Dec 7, 2011 (Calcutta Tube): Jaani Dyakha Hawbe is a 2011 Bengali movie directed by Birsha Dasgupta with Anjan Dutt, Mamata Shankar, Roopa Ganguly, Parambrato Chatterjee, Payal Sarkar, Shiboprosad Mukherjee and others in the cast. Read the Bengali film review at Calcutta Tube.
JAANI DYAKHA HAWBE – NEITHER HERE NOR THERE
Producer: Namit Bajoria
Associate Producer: Captain Virendra Marya
Direction: Birsa Dasgupta
Story, Screenplay, Dialogues: Ansuman Chakraborty
Music: Indradeep Dasgupta & Neel Dutt
Lyrics: Srijato & Ansuman Chakraborty
Background Score: Indraadip Dasgupta
Cinematography: Shirsha Ray
Edit: Bodhaditya Banerjee
Production Design: Ansuman Chakraborty
Cast: Anjan Dutt, Mamata Shankar, Roopa Ganguly, Parambrato Chatterjee, Payal Sarkar, Shiboprosad Mukherjee, and Debranjan Nag
Date of release: 25th November 2011
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Jaani Dyakha Hawbe is the maiden production of Cine Nine, a new one-stop shop for cinema. It was promoted as a musical romance with lots of fun and entertainment. What begins as a sweet love story in a hep Kolkata bookstore with lovely songs and music, loses focus half-way when Hiya (Payal Sarkar) and Megh (Parambrato Chatterjee) decide to part ways over a minor squabble. Hiya’s attempts at making a career out of modelling are thwarted by the skirt-chasing, pretending-to-be-hot-shot fashion photographer Pat (Shiboprosad Mukherjee). Megh, intent on music as a career finds Meenakshi (Roopa Ganguly), creative head of a music company who, besotted by this much younger man, helps him cut his first album.
Hiya and Megh’s love story ends happily thanks to several out-of-the-box characters who put their heads together to solve the schism. These out-of-the-box characters bring the film to life in the second half. Ishwar Gupta (Anjan Dutt) is the estranged lover of Nirupama (Mamata Shankar), Megh’s relative. He did not have the guts to marry his girlfriend and suffers for his cowardice. He can do little sleights of hand, does not have money but manages to sponge off others. The security guard (Debranjan Nag) can detect the gender of visitors from the perfume they wear or do not wear. Once Ishwar arrives on the scene, the guard takes French leave and goes gallivanting with Ishwar. Mac Dee, a la Makhan Charan Das (Arijit Dutta) a strange character who is everywhere and knows everyone joins them in their pursuit. Each of them, led by Anjan Dutt and Debranjan Nag are a delightful blend of the real and the surreal, of fun and frolic with some nostalgia thrown in through a torn, black-and-white, faded photograph of Nirupama as a young woman. You know who was there in the other half. Ishwar’s dialogue is brilliant. The same cannot be said for the rest.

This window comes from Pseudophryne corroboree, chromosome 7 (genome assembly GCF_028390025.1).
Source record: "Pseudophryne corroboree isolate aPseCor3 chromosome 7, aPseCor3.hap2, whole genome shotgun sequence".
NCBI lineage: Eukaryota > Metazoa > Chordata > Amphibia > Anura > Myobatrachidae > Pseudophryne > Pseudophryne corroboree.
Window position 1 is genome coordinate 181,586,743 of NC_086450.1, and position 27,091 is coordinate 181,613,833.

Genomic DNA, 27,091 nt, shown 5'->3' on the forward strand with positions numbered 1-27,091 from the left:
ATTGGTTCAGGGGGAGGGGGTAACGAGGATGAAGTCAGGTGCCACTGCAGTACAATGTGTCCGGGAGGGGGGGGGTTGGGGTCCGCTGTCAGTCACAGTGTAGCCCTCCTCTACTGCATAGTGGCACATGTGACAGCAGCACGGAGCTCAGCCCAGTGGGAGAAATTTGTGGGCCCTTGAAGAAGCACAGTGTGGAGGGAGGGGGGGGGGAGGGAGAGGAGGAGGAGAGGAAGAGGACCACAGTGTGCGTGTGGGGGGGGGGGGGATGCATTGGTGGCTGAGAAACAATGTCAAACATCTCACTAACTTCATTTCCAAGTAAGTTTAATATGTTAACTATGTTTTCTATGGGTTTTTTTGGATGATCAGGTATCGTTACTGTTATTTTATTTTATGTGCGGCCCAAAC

The other also-rans are Pat, the loud-mouthed, stylish photographer who, out-of-the-blue, is depicted as a molester and would-be rapist just to bring in the rescue act by the three musketeers. Shiboprosad is given a raw deal when his character is reduced to resemble the outdated villain in old Hindi films. Anindita does a wonderful job through powerful body language and mobile face. Roopa Ganguly, Kanchan Mullick, Mithu Chakraborty and Biswajit Chakraborty are completely wasted in this could-have-been-love-story script. Mamata is excellent.
Birsa uses two dream scenes as a framing device. Each dream features Hiya and Megh in the same ambience of snow-capped mountains, scary rocks but in a different time-setting. The dream scenes with brazenly synthetic sets are probably pot-shots taken at mainstream Bengali films shot in actual foreign locales. Payal Sarkar is made up too heavily in some scenes while Parambrato tries his best but remains less convincing than he could have been.
Shirsa Ray’s camera is very good on the terrace of the dilapidated old building that offers a view of the city from above; or; the scene that marks the dramatic entry of Anjan Dutt, captured in a huge silhouette from the back with arms spread out, set against the golden yellow horizon – overdone, perhaps, but effective. The best shots are when Mac Dee, Ishwar and the security guy jaywalk into the night through narrow lanes between old tramcars waiting for oblivion; or, when Ishwar catches a glimpse of Nirupama looking at him sadly through the rain-leashed window of her taxi as he waits to cross the road with suitcase in hand. But the huge close-ups of Megh lying in bed with his feet pointed at the camera are uncomfortable. The editing lacks rhythm but so does the script. Indraadeep Dasgupta’s musical score, Anshuman Chakraborty and Srijato’s significant lyrics and Koushiki’s love voice are the highest points of the film.
Inspite of minor hiccups redeemed by the cameo characters, by design or otherwise, Jaani Dyakha Hawbe would have spelt real entertainment. But it suffers from an overload of cinematic references that fail to jell into the script. Examples are – the theme song of the film is carried over from Megh’s ring tone jo waada kiya to aana padega from Taj Mahal (1963); the brass badge bearing number 786 Ishwar carries that saves him is picked from Deewar; Megh gifts Hiya with a miniature Taj Mahal -an ode to the old film and the legendary love story; Ishwar keeps borrowing Rs.100 because he only has “thousand rupee notes” rings a familiar bell from the character he played in Madly Bangalee.. Postmodernism is okay but not at the cost of the love story gone awry.
– Shoma A. Chatterji